Online Profile Management Workshop

This post is a response and reaction to the workshop I led on April 23rd, Your Online Presence: Google, Facebook, and Life Ahead It is not a summary of the workshop, but instead my takeaways from it, particularly my suggestions and questions for anyone interested in leading a similar discussion.

Many DH-savvy people perhaps take for granted the idea of managing one’s online profile — we know that we will be Googled by other scholars, by potential employers, even by potential dates.  As participants in DH projects, we often have content associated with our names that is readily available.

I think it is easy for us to forget, however, that not everyone is as interested in, or as aware of, their online presence: we may assume too high a level of awareness.  I found, when I presented for a class of undergraduate juniors and seniors, that while most of them understood what an online “presence” consisted of, many of them appeared unconcerned about what it contained.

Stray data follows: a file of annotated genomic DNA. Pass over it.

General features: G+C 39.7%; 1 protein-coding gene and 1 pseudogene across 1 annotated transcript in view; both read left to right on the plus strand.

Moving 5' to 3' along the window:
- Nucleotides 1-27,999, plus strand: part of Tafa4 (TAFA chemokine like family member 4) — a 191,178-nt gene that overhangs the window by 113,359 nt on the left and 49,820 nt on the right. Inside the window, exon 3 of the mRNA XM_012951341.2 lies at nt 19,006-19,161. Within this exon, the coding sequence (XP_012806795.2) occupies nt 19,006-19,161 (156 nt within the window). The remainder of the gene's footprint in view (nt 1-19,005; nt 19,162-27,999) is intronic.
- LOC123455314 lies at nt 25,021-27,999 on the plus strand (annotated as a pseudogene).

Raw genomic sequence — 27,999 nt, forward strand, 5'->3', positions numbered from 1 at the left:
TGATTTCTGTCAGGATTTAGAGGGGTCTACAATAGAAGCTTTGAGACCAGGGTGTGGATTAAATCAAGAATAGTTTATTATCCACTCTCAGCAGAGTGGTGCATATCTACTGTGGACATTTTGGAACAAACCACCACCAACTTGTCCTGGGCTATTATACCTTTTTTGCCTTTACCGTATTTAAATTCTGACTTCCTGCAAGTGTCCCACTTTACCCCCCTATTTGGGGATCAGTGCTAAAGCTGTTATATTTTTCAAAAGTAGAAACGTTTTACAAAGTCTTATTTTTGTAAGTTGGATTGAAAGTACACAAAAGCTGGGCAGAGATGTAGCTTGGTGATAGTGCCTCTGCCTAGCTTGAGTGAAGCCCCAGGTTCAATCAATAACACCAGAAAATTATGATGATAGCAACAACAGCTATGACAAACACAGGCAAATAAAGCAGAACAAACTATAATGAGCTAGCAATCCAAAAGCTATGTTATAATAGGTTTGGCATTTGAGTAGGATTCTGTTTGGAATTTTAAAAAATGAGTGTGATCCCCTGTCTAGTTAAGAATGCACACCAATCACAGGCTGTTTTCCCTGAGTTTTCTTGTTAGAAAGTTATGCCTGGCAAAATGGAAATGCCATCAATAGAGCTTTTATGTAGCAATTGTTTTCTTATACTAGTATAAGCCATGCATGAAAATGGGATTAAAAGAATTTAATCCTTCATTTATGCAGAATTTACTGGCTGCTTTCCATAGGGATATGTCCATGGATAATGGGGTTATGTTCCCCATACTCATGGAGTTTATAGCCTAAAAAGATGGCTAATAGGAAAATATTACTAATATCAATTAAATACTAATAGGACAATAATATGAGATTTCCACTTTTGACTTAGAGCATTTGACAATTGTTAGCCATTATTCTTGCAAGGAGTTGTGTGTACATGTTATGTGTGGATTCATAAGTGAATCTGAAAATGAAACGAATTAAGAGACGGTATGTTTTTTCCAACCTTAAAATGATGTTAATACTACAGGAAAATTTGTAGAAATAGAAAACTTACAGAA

The idea, for example, that someone might lose their job over a picture of drinking posted on Facebook seemed horrifying and almost unbelievable to some of the students.  The idea of generating content intentionally on sites like LinkedIn and a personal blog seemed foreign to many of them, and the idea of using social media professionally (or of employers using/searching Facebook, much less any other social media site) seemed, in some cases, to be quite a bit to swallow.  Other students seemed to already be quite media-savvy, so it was a mixed group: I don’t mean to imply that all of them were surprised.

My biggest question, which I hope we will have the chance to discuss as a group in the fall, but which I encourage anyone to respond to in the comments, is this:

How essential do you consider online presence management?  Does everyone need to worry about this, or only those who are interested in pursuing a more digitally-oriented job?
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